How To Start A Food Blog, According To Successful Food Bloggers

Turn a love for cooking into more than just a hobby with these tips from real-life food bloggers.

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Wanted: A woman who loves food. But we mean really loves food—not just eating it and Instagramming the prettiest of plates. We’re talking about passionate foodies who love to cook and create recipes and whose happiest moments are watching others enjoy their food. If you love to prepare meals and get creative in the kitchen, or if you have a unique take on healthy eating, wouldn’t it be nice to share your wisdom with others in a cooking blog or recipe blog? The world of food blogging is a veritable buffet, with a style and design for every palate. But what separates the creme de la creme of food blogs from the ones that get lost in the shuffle? We’ve spoken to the minds behind some of the best food blogs to get the scoop on their recipes for success and have rounded up their top food blogging tips for starting a successful food blog and building a brand around it.

The Decision to Start a Food Blog

Making the decision to start a food blog, nutrition blog, or cooking blog (or a combo of all three) is the first step. And there is no template for who is the perfect fit. The common denominator among the best food blogs, however, tends to be a passion for creativity and health-conscious recipes. “My husband gifted the blog to me as a creative outlet from a job I was really enjoying,” says Sara Forte, creator of Sprouted Kitchen. “I taught myself how to cook, and the blog was a means of sharing that process.” Sprouted Kitchen is the love project between Forte and her husband, Hugh. Sara’s passion for food stems from her experience working in grocery stores and on farms, which taught her the valuable lesson of eating seasonably. Her aim is to make “healthy-ish” foods more accessible and easy to fit into everyday life by promoting produce, whole grains, healthy fats, and natural sugar alternatives. She and Hugh, who handles the photography, have taken on the blogosphere together, and they also released a cookbook, Sprouted Kitchen: A Tastier Take on Whole Foods. Brittany Mullins, health coach, personal trainer, and creator of eating bird food, considers herself to be more of a promoter of healthy living. Her food blog tackles not just recipes but also provides workouts and practical life advice, which has helped her create a health-focused website and community as well. For Eve Fox, creator of The Garden of Eating, food blogging became a healthy outlet during a particularly difficult time in her life. “I was struggling with infertility,” she says. “I’d just lost my third pregnancy and felt tired, sad, and hopeless—in hindsight, I was depressed.” She was lucky enough to have had a sympathetic boss who let her take a month off. Being at home with all this time on her hands led her to begin cooking and canning. “I decided I should write about what I was up to in case others found it useful or interesting.” Today the blog is focused around good food from start to finish: growing, producing, procuring, cooking, and, of course, eating. Jaime Hausler’s blog, Balanced Bella, came to life after she was inspired on Instagram by all the delicious food pictures that filled up her feed. “I remember thinking, ‘This looks fun and I’d love to do something like this,'” she says. “The more I started reading other people’s blogs, the more I realized I could do something like this.” When Hausler started the blog, she was newly vegan and was falling in love fast with the wonders of plant-based eating. For her, this went so much further than salads. From making caramels out of dates to frosting out of avocado, the flexibility and creativity in the world of plant-based food never ceased to amaze her. The more she created, the more her imagination grew and inspired her to test the boundaries of plant-based foods to make vegan eating more approachable.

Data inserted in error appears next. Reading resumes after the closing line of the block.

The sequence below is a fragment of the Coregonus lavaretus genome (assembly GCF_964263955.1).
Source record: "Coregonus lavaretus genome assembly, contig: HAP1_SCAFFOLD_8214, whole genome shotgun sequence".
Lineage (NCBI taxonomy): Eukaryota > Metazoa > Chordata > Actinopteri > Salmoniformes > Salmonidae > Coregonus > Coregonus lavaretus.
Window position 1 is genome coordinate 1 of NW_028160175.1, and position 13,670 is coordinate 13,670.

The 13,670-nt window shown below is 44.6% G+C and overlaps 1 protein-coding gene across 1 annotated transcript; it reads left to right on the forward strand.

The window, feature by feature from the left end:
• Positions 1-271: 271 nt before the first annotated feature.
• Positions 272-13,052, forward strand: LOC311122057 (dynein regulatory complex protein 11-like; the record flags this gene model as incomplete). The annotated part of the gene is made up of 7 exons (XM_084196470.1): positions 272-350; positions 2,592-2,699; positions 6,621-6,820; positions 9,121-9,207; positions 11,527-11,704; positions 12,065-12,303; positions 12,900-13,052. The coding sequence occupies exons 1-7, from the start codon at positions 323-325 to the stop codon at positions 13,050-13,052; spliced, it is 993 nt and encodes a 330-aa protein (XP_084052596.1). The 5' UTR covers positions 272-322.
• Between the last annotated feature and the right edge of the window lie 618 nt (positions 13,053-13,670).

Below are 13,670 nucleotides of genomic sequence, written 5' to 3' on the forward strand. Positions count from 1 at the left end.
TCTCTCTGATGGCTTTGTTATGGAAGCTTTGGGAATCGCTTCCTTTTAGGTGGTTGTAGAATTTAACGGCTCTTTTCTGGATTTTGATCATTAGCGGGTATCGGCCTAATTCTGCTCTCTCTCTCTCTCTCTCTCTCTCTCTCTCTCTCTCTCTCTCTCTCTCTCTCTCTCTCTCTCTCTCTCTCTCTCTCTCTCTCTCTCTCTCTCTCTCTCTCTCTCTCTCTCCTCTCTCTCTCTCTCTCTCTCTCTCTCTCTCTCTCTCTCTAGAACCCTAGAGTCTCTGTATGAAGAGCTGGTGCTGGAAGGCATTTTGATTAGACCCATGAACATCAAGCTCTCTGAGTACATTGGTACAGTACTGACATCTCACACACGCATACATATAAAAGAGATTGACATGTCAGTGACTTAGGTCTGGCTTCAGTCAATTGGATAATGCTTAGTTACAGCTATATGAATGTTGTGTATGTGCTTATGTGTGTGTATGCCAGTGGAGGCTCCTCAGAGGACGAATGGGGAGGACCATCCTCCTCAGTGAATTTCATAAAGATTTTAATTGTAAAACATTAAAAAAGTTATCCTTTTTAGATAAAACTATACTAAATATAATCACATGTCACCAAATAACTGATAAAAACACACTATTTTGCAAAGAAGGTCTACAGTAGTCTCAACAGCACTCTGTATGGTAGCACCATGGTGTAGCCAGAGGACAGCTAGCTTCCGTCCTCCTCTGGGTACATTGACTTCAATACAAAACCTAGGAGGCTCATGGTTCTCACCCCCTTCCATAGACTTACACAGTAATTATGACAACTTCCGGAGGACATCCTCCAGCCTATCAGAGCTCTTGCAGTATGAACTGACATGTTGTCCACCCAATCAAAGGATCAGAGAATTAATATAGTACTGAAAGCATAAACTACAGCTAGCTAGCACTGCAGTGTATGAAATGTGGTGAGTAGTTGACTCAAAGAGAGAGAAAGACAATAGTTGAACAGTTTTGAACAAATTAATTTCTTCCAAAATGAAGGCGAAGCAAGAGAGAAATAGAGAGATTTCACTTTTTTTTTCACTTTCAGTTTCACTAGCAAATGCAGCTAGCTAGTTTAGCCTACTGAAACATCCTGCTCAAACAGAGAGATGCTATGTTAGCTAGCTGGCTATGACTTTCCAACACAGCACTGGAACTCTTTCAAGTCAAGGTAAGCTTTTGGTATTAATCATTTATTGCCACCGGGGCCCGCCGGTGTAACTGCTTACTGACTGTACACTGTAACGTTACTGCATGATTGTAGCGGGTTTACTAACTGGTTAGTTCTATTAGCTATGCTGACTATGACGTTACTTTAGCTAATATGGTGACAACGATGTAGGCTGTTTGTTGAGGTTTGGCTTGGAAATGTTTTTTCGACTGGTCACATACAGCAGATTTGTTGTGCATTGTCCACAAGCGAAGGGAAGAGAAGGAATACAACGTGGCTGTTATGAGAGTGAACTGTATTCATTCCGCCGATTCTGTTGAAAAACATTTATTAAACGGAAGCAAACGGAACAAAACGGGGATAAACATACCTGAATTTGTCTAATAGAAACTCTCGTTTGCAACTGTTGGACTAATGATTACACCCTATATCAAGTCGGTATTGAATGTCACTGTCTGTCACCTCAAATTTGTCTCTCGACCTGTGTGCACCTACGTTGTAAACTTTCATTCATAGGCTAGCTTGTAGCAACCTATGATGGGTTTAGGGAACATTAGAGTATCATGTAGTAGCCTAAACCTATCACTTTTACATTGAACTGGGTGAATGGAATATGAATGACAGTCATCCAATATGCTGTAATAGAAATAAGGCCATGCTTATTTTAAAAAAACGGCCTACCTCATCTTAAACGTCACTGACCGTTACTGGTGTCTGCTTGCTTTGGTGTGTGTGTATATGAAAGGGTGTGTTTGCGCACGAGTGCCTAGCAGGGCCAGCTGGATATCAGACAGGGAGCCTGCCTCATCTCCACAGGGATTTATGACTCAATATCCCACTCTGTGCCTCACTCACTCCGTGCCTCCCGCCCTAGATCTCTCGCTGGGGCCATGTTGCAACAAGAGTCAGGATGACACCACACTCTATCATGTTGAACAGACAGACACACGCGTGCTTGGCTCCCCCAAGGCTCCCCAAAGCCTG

How to Start a Food Blog People Won’t Forget